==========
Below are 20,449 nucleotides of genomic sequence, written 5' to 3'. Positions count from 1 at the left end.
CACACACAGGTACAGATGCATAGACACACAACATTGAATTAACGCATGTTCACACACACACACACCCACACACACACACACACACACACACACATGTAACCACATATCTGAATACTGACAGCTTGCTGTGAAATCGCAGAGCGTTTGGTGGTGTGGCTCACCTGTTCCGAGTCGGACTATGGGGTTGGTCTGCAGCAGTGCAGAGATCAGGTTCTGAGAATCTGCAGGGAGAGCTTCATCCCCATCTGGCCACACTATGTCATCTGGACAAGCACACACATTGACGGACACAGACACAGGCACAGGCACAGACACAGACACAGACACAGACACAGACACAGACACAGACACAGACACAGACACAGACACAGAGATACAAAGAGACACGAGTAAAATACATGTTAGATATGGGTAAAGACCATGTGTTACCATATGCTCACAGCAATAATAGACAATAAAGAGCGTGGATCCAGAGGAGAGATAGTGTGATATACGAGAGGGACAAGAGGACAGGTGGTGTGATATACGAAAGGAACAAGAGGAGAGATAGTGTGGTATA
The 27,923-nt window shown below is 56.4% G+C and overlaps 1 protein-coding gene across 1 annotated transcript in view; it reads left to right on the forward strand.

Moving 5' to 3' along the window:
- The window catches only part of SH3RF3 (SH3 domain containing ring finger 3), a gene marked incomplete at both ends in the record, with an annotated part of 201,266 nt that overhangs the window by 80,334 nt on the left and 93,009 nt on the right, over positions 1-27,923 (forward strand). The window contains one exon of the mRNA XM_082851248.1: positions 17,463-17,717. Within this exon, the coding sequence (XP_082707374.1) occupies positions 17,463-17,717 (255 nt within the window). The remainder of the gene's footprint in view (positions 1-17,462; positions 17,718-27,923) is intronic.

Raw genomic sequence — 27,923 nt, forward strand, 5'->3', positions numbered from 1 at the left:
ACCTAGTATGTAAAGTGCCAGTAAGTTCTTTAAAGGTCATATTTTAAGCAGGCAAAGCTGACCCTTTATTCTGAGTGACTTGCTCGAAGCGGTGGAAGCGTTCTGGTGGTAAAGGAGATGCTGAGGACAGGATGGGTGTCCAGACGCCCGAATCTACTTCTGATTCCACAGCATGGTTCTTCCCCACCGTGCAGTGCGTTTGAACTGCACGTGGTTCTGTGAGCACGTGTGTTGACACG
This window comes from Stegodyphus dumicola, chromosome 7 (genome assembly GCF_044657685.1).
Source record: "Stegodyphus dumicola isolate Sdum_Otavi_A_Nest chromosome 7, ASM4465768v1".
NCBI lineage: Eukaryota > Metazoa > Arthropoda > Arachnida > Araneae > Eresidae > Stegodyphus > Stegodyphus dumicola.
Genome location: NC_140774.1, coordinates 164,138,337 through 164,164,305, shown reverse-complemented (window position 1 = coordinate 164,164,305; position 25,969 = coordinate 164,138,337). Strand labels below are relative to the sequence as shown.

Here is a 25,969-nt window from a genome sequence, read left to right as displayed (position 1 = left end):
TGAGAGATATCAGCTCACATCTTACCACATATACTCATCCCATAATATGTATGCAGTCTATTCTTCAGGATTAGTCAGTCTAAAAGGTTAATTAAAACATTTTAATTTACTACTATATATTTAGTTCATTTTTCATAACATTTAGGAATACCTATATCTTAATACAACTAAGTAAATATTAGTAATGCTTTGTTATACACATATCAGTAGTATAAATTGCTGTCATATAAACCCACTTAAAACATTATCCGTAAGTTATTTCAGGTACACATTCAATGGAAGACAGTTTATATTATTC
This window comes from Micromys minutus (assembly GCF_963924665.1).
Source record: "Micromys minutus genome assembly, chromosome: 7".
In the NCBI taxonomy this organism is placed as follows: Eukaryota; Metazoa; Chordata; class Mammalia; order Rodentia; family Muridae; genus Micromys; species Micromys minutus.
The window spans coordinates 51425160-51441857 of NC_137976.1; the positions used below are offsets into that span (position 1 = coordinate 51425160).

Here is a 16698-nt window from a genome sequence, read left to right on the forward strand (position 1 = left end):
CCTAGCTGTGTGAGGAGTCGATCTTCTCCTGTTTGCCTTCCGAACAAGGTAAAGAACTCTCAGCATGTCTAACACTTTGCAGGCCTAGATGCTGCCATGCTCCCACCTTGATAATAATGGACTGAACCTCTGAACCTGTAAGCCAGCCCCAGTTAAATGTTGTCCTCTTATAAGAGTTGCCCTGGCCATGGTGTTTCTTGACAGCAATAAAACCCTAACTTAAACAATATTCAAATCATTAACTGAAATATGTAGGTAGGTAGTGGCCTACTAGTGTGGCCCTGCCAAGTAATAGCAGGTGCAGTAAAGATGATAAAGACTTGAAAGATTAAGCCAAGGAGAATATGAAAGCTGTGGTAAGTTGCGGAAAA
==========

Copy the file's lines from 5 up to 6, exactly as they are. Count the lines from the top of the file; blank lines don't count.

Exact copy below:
- The window catches only part of SH3RF3 (SH3 domain containing ring finger 3), a gene marked incomplete at both ends in the record, with an annotated part of 201,266 nt that overhangs the window by 80,334 nt on the left and 93,009 nt on the right, over positions 1-27,923 (forward strand). The window contains one exon of the mRNA XM_082851248.1: positions 17,463-17,717. Within this exon, the coding sequence (XP_082707374.1) occupies positions 17,463-17,717 (255 nt within the window). The remainder of the gene's footprint in view (positions 1-17,462; positions 17,718-27,923) is intronic.

Raw genomic sequence — 27,923 nt, forward strand, 5'->3', positions numbered from 1 at the left: